Freelancing may very well be the future of work. One of the most interesting statistics I’ve come across lately is that by 2020 nearly 40% of workers are expected to work in a freelance or remote capacity. That is three, short, years away.
The reason for such a massive shift in the working world is that freelance work is so versatile. It can take many forms, be done in nearly every industry, and is changing the global economy, fast. There is still a lot of kinks to figure out, from how tax laws apply for freelancers working with clients around the world, or juggling time zones as a team of remote workers moves fluidly to destinations of their choosing. But the issues that come with virtual work and freelancing pale in comparison to the freedom it gives those workers. Freelance and virtual workers spend most of their time alone, on a computer, or mobile device. There is nothing wrong with that, but it definitely means that on your down time you crave more human interaction and miss the sense of “community” that old school neighborhoods and traditional employers gave.
Enter, the new movement called ‘co-living’. Communal living spaces like Roam provide the inspiration, community, and opportunities to focus on your work, while also enjoying community and collaboration—from real humans.
At Roam, we are excited to be at the front line of the co-living experience; with our locations in Miami, London, Tokyo, and Bali. We love helping freelancers realize their professional and personal goals while co-living with us. Here are some of the big factors we know that play a role in freelancer success and happiness, and how we’re incorporating them into the Roam experience.
Community, Happiness, and The Freelancer
Since the freelance movement began to pick up steam in the past decade, there has been a wave of communities that have risen up. This helps explain the massive growth in the co-working sector: when you’re working remotely or as a freelancer, life can be really lonely.
Community is an integral component of our happiness, one of nine identified by the government of Bhutan (the country responsible for the concept of “Gross National Happiness” as an alternative to “Gross Domestic Product” as a measure of a country’s well-being). Without connection to others, we feel lost, adrift, and our happiness (and productivity) suffers. This is as true for freelancers as it is for office workers, but more acute for freelancers who may not have coworkers, a consistent workspace, or even a home base.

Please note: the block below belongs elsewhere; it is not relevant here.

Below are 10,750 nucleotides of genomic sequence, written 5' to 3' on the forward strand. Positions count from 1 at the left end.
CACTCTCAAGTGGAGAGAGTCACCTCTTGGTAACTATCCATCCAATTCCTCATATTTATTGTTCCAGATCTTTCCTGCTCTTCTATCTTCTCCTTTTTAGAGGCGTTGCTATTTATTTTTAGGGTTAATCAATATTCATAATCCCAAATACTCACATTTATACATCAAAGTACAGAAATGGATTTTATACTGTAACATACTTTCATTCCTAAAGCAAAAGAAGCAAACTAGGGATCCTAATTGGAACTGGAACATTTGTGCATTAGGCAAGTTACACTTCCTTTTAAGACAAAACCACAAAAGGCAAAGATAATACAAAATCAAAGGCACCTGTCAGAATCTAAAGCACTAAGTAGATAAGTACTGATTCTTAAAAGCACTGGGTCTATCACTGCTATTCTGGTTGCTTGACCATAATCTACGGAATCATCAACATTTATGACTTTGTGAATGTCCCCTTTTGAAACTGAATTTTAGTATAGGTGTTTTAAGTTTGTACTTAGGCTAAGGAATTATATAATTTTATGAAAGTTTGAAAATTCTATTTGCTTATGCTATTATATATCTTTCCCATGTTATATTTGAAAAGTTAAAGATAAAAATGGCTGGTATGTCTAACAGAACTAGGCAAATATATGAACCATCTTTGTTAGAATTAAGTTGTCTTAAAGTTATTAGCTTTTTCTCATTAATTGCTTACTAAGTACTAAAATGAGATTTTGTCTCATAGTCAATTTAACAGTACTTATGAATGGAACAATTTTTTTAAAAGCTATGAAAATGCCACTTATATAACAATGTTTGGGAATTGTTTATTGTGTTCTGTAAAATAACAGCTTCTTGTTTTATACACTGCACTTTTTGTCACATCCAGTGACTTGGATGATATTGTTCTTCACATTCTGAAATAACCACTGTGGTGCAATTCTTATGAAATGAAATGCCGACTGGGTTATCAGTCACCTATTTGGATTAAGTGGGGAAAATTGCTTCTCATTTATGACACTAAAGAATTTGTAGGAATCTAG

Co-living is a natural extension of co-working, especially as freelancers become more mobile – often tethered only by a stable internet connection. Co-living spaces like Roam allow freelancers to establish a temporary base and community that fits their needs, without all of the extra strings.
Less is More: Freelance Minimalists
During my own journey, I’ve come to realise how unimportant “stuff” is to our happiness. We often hear in advertising how we always need the new next best thing or an upgrade for the house, car, or electronic. It turns out that while advertising lines the pockets of advertising executives and conglomerates, it does absolutely nothing for our happiness once we’ve bought everything they’re offering.
The Minimalists, a great website for those looking to learn more about the concept and practice of minimalism, have an excellent summary of the science that demonstrate the principle that “less is more” when it comes to happiness. Similar to how it’s now common knowledge that winning the lottery makes you no happier, the next generation of workers know that it’s not about large pay checks, fancy cars, or expensive houses.
Instead, we at Roam see how freelancers who stay with us have given up some of the most traditional “must-haves” and enjoy greater freedom and happiness as a result. They’re no longer tied to an expensive apartment in the hippest neighborhoods; they no longer have closets full of clothing they don’t ever wear – they bring the basics and necessities, and we take care of the rest!
Adding Travel to the Mix
Lastly, there is a certain magic when it comes to working better when you add a bit (or a lot) of travel to the mix. Travel helps freelancers be more productive, creative, and innovative. From The Atlantic to travel website Matador Network, there are plenty of good summaries of how travel helps us work better.
This is one reason why we are so passionate about opening properties around the world and allowing freelancers to move between our locations. We know that taking care of some logistics – like picking inspiring destinations, crafting community, and removing the need to buy more stuff – helps freelancers focus on creating high quality work and advance in their careers.
Are you a freelancer and living a life communal life? Share your secrets in the comments below.